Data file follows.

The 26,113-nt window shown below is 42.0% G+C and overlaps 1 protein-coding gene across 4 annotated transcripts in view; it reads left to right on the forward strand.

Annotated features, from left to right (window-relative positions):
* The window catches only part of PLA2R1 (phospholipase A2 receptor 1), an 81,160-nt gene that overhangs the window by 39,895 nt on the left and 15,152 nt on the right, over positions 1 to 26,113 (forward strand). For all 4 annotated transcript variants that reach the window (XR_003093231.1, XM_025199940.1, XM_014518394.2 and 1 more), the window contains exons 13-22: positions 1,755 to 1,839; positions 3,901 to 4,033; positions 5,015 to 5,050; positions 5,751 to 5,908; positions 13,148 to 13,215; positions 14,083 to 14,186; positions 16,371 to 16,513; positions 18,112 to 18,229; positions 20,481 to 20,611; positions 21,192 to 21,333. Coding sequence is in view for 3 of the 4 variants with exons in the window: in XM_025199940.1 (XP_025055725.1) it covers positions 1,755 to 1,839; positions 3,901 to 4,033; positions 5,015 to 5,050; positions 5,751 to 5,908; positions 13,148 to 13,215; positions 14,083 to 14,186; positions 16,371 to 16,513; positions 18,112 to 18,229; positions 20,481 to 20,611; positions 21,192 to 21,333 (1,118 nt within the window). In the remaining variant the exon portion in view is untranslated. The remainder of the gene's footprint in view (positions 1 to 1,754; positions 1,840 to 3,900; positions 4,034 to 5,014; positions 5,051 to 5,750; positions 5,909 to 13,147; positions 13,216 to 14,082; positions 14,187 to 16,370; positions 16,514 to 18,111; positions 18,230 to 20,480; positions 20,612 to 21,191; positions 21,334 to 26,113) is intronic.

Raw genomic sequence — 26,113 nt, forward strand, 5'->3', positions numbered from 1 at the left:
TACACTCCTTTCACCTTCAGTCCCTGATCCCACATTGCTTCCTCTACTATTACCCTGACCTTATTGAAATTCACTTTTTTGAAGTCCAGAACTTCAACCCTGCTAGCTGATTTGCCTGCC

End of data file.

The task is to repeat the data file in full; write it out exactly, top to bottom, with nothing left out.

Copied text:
The 26,113-nt window shown below is 42.0% G+C and overlaps 1 protein-coding gene across 4 annotated transcripts in view; it reads left to right on the forward strand.

Annotated features, from left to right (window-relative positions):
* The window catches only part of PLA2R1 (phospholipase A2 receptor 1), an 81,160-nt gene that overhangs the window by 39,895 nt on the left and 15,152 nt on the right, over positions 1 to 26,113 (forward strand). For all 4 annotated transcript variants that reach the window (XR_003093231.1, XM_025199940.1, XM_014518394.2 and 1 more), the window contains exons 13-22: positions 1,755 to 1,839; positions 3,901 to 4,033; positions 5,015 to 5,050; positions 5,751 to 5,908; positions 13,148 to 13,215; positions 14,083 to 14,186; positions 16,371 to 16,513; positions 18,112 to 18,229; positions 20,481 to 20,611; positions 21,192 to 21,333. Coding sequence is in view for 3 of the 4 variants with exons in the window: in XM_025199940.1 (XP_025055725.1) it covers positions 1,755 to 1,839; positions 3,901 to 4,033; positions 5,015 to 5,050; positions 5,751 to 5,908; positions 13,148 to 13,215; positions 14,083 to 14,186; positions 16,371 to 16,513; positions 18,112 to 18,229; positions 20,481 to 20,611; positions 21,192 to 21,333 (1,118 nt within the window). In the remaining variant the exon portion in view is untranslated. The remainder of the gene's footprint in view (positions 1 to 1,754; positions 1,840 to 3,900; positions 4,034 to 5,014; positions 5,051 to 5,750; positions 5,909 to 13,147; positions 13,216 to 14,082; positions 14,187 to 16,370; positions 16,514 to 18,111; positions 18,230 to 20,480; positions 20,612 to 21,191; positions 21,334 to 26,113) is intronic.

Raw genomic sequence — 26,113 nt, forward strand, 5'->3', positions numbered from 1 at the left:
TACACTCCTTTCACCTTCAGTCCCTGATCCCACATTGCTTCCTCTACTATTACCCTGACCTTATTGAAATTCACTTTTTTGAAGTCCAGAACTTCAACCCTGCTAGCTGATTTGCCTGCC